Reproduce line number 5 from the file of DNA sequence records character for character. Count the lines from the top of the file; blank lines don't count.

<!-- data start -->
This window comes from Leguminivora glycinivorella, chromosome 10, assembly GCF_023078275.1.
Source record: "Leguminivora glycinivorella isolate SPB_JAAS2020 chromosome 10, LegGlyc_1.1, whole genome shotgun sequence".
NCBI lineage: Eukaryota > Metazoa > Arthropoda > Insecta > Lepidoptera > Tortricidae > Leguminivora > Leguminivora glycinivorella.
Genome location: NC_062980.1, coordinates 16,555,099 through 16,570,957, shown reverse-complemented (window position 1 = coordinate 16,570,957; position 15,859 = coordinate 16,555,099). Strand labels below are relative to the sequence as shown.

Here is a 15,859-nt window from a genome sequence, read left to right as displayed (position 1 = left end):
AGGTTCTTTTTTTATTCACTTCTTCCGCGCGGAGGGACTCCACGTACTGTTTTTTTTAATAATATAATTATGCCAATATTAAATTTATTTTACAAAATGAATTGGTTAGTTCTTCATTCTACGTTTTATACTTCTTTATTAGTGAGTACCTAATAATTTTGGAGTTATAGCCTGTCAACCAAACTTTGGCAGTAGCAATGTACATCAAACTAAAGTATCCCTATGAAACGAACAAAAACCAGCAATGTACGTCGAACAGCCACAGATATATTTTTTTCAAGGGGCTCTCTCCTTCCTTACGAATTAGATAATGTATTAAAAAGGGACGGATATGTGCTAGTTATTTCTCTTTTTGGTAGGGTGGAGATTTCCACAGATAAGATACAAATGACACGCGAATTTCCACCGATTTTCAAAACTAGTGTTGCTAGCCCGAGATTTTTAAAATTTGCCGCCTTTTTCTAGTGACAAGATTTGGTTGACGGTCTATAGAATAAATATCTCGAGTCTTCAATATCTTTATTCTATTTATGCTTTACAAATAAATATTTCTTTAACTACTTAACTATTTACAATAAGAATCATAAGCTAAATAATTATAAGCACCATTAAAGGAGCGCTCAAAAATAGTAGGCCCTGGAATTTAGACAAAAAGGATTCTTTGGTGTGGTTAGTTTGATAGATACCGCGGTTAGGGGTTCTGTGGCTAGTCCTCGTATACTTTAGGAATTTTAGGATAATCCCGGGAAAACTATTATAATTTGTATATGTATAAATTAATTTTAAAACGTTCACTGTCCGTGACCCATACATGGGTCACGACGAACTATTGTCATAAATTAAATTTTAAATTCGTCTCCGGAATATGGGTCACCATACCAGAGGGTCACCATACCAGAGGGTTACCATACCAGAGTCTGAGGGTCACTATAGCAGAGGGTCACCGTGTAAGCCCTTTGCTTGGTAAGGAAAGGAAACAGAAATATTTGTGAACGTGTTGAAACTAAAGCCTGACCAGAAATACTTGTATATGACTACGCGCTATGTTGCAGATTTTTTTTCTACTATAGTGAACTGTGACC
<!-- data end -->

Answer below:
Here is a 15,859-nt window from a genome sequence, read left to right as displayed (position 1 = left end):